Trump has no idea how to honor 9/11

For many Americans, Sept. 11 will always be a solemn day.

The anniversary of the attacks on the World Trade Center is a reflective time, the chance to remember the nearly 3,000 lives lost and observe how much the world has changed since three planes crashed into the Twin Towers and the Pentagon, and one into an empty field in Pennsylvania.

Then there’s President Donald Trump.

Trump’s in Shanksville, Pennsylvania, where Flight 93 went down, doing… this:

Behold, one of Trump’s favorite poses, fists raised in triumph, mouth contorted like a preteen boy mimicking a fart noise, as he and the First Lady walk across the tarmac for a memorial service.

It’s an ugly pose for the occasion. As Trump walks toward the cameras, away from his wife, he looks more like he’s walking onstage for one of his rallies. Like he’s in his very own universe, one in which this event, like every other event, is about him.

Which it is. On the anniversary, Trump began the day by tweeting about one of his lawyers.

Today’s anniversary is a complicated one. For thousands of people, it represents the day that they lost a loved one or a friend. For others, it’s a galvanizing day, when America showed the world what we’re made of. For some of us, it was the day the rest of the world rushed onto our doorsteps, messier and stranger than we realized, ineluctably changed and certainly beyond our control.

For Trump, it will be the day he got the tallest building in New York.

Sept. 11 ushered in a new wave of nationalism, one that would dramatically alter our foreign policy, devastate the Middle East, and give rise to widespread Islamophobia. And it eventually ended with Trump as our president.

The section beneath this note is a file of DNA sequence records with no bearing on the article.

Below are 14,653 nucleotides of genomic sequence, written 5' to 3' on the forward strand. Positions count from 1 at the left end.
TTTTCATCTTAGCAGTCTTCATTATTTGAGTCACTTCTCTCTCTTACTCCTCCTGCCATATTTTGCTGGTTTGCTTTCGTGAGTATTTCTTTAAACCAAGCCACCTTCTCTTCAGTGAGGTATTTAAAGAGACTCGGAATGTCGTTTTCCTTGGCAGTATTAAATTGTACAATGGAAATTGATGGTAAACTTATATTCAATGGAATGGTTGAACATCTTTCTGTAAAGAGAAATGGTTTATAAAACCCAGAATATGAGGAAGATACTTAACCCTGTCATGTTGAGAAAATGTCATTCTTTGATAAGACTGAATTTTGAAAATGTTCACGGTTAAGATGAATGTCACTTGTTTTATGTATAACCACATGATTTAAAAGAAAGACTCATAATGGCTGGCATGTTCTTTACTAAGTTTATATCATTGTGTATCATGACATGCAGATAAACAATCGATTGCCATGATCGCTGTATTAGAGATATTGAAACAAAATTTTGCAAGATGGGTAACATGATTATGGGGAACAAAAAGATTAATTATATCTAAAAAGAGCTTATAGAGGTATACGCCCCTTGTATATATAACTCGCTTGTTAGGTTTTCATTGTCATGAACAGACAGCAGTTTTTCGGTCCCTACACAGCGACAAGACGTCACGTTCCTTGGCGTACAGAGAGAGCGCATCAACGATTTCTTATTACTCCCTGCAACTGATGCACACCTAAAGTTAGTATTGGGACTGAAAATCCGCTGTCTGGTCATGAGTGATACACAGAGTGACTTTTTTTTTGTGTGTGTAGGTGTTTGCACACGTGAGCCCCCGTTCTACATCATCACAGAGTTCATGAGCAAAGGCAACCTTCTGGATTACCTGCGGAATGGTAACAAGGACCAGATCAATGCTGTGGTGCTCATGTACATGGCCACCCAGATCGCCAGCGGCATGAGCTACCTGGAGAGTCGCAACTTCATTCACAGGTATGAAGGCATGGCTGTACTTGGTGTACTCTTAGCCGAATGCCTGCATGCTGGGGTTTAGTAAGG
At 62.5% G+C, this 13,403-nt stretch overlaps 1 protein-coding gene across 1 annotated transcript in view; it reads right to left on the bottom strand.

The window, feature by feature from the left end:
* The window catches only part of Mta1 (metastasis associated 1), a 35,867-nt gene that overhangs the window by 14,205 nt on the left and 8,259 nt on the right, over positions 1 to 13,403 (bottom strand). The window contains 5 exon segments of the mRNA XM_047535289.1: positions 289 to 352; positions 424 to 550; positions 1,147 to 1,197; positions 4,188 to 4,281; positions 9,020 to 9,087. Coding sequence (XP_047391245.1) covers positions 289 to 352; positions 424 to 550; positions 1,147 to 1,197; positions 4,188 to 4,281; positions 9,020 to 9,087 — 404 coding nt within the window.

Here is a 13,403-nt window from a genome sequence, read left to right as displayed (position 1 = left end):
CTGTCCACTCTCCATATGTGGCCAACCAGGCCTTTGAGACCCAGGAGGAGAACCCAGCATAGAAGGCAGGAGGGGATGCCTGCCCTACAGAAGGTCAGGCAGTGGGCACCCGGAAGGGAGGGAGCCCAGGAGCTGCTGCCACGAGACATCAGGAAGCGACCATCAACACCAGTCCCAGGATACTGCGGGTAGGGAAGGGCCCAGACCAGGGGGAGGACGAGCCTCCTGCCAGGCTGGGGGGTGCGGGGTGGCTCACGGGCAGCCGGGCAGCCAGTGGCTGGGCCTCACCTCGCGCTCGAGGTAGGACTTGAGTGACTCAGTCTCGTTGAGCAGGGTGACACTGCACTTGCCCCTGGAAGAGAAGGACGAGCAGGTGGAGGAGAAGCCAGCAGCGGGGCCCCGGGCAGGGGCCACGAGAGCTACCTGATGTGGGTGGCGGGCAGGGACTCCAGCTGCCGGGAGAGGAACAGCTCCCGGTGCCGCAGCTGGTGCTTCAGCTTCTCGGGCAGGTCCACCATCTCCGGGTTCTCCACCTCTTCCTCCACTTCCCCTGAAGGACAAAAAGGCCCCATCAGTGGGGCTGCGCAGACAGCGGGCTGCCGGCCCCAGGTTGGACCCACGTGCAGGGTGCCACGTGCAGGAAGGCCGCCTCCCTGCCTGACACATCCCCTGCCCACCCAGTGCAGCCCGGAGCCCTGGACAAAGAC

Somehow, he managed to sandwich in several tweets about the Russia investigation too while honoring the victims today.

Five years ago (granted, before he was our president, but still), we got this:

Trump apparently deleted the original, infamous tweet, but forgot to do the same for the quote tweet. So once again, we have a big, complex, devastating, ugly, unimaginable, strange event described vaguely as “special,” like a birthday or an anniversary. “Best wishes,” he says, even to all the “haters and losers” out there, his haters, losers over which he’s triumphed.

Whatever today is, it is not victorious. It’s not a vague, bland “special” day.

Like it or not, September 11, 2001, was one of America’s defining moments, maybe the defining moment, not just domestically, but abroad, too.

Seventeen years out, it would be nice to have a leader who walked beside us, instead of in his own orbit, as we keep trying to make sense of it.

H/T The Daily Dot